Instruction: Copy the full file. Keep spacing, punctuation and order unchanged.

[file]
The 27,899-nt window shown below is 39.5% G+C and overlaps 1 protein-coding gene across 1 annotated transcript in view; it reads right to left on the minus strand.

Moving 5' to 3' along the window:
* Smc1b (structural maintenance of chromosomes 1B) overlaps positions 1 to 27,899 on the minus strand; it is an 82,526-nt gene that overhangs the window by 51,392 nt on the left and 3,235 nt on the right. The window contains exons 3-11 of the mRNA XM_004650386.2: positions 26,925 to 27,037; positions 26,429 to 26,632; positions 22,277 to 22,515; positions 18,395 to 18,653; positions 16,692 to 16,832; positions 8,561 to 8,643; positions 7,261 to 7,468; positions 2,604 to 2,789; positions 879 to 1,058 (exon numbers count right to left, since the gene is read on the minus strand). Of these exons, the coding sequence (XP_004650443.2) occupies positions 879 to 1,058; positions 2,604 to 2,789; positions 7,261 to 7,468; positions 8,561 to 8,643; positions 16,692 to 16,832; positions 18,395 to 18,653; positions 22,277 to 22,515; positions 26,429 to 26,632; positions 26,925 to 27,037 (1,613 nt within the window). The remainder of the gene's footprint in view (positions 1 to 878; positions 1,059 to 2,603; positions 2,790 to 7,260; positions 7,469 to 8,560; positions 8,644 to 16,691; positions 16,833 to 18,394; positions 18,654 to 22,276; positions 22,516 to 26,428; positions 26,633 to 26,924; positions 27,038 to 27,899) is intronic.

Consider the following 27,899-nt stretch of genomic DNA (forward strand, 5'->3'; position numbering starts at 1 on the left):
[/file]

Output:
The 27,899-nt window shown below is 39.5% G+C and overlaps 1 protein-coding gene across 1 annotated transcript in view; it reads right to left on the minus strand.

Moving 5' to 3' along the window:
* Smc1b (structural maintenance of chromosomes 1B) overlaps positions 1 to 27,899 on the minus strand; it is an 82,526-nt gene that overhangs the window by 51,392 nt on the left and 3,235 nt on the right. The window contains exons 3-11 of the mRNA XM_004650386.2: positions 26,925 to 27,037; positions 26,429 to 26,632; positions 22,277 to 22,515; positions 18,395 to 18,653; positions 16,692 to 16,832; positions 8,561 to 8,643; positions 7,261 to 7,468; positions 2,604 to 2,789; positions 879 to 1,058 (exon numbers count right to left, since the gene is read on the minus strand). Of these exons, the coding sequence (XP_004650443.2) occupies positions 879 to 1,058; positions 2,604 to 2,789; positions 7,261 to 7,468; positions 8,561 to 8,643; positions 16,692 to 16,832; positions 18,395 to 18,653; positions 22,277 to 22,515; positions 26,429 to 26,632; positions 26,925 to 27,037 (1,613 nt within the window). The remainder of the gene's footprint in view (positions 1 to 878; positions 1,059 to 2,603; positions 2,790 to 7,260; positions 7,469 to 8,560; positions 8,644 to 16,691; positions 16,833 to 18,394; positions 18,654 to 22,276; positions 22,516 to 26,428; positions 26,633 to 26,924; positions 27,038 to 27,899) is intronic.

Consider the following 27,899-nt stretch of genomic DNA (forward strand, 5'->3'; position numbering starts at 1 on the left):